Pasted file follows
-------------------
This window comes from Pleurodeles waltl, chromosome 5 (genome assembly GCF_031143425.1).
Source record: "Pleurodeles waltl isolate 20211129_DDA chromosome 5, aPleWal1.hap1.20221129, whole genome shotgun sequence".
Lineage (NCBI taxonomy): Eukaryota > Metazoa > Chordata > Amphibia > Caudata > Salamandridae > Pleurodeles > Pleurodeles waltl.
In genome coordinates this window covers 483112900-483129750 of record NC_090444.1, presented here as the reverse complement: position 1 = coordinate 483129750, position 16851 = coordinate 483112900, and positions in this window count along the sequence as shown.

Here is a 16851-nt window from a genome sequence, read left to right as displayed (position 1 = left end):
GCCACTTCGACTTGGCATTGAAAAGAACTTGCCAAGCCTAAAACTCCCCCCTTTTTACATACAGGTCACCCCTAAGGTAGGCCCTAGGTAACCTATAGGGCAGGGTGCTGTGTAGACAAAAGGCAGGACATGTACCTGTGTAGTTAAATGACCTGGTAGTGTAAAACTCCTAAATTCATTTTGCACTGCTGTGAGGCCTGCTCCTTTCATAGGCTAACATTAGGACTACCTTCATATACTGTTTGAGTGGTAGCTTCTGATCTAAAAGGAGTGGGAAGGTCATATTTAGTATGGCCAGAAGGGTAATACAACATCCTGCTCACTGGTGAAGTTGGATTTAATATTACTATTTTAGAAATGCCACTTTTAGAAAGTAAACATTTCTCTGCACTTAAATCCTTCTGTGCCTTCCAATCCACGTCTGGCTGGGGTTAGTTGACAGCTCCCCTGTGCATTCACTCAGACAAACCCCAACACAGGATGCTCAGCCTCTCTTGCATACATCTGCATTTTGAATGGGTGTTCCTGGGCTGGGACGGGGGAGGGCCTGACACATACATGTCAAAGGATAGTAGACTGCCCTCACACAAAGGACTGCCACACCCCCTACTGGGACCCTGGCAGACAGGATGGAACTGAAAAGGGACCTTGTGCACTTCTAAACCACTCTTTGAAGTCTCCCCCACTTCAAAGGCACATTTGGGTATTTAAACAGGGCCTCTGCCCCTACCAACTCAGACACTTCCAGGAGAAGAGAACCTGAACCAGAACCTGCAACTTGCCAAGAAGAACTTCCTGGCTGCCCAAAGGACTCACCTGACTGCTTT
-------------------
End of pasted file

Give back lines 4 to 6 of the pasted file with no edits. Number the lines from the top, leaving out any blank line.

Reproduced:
In genome coordinates this window covers 483112900-483129750 of record NC_090444.1, presented here as the reverse complement: position 1 = coordinate 483129750, position 16851 = coordinate 483112900, and positions in this window count along the sequence as shown.

Here is a 16851-nt window from a genome sequence, read left to right as displayed (position 1 = left end):
GCCACTTCGACTTGGCATTGAAAAGAACTTGCCAAGCCTAAAACTCCCCCCTTTTTACATACAGGTCACCCCTAAGGTAGGCCCTAGGTAACCTATAGGGCAGGGTGCTGTGTAGACAAAAGGCAGGACATGTACCTGTGTAGTTAAATGACCTGGTAGTGTAAAACTCCTAAATTCATTTTGCACTGCTGTGAGGCCTGCTCCTTTCATAGGCTAACATTAGGACTACCTTCATATACTGTTTGAGTGGTAGCTTCTGATCTAAAAGGAGTGGGAAGGTCATATTTAGTATGGCCAGAAGGGTAATACAACATCCTGCTCACTGGTGAAGTTGGATTTAATATTACTATTTTAGAAATGCCACTTTTAGAAAGTAAACATTTCTCTGCACTTAAATCCTTCTGTGCCTTCCAATCCACGTCTGGCTGGGGTTAGTTGACAGCTCCCCTGTGCATTCACTCAGACAAACCCCAACACAGGATGCTCAGCCTCTCTTGCATACATCTGCATTTTGAATGGGTGTTCCTGGGCTGGGACGGGGGAGGGCCTGACACATACATGTCAAAGGATAGTAGACTGCCCTCACACAAAGGACTGCCACACCCCCTACTGGGACCCTGGCAGACAGGATGGAACTGAAAAGGGACCTTGTGCACTTCTAAACCACTCTTTGAAGTCTCCCCCACTTCAAAGGCACATTTGGGTATTTAAACAGGGCCTCTGCCCCTACCAACTCAGACACTTCCAGGAGAAGAGAACCTGAACCAGAACCTGCAACTTGCCAAGAAGAACTTCCTGGCTGCCCAAAGGACTCACCTGACTGCTTT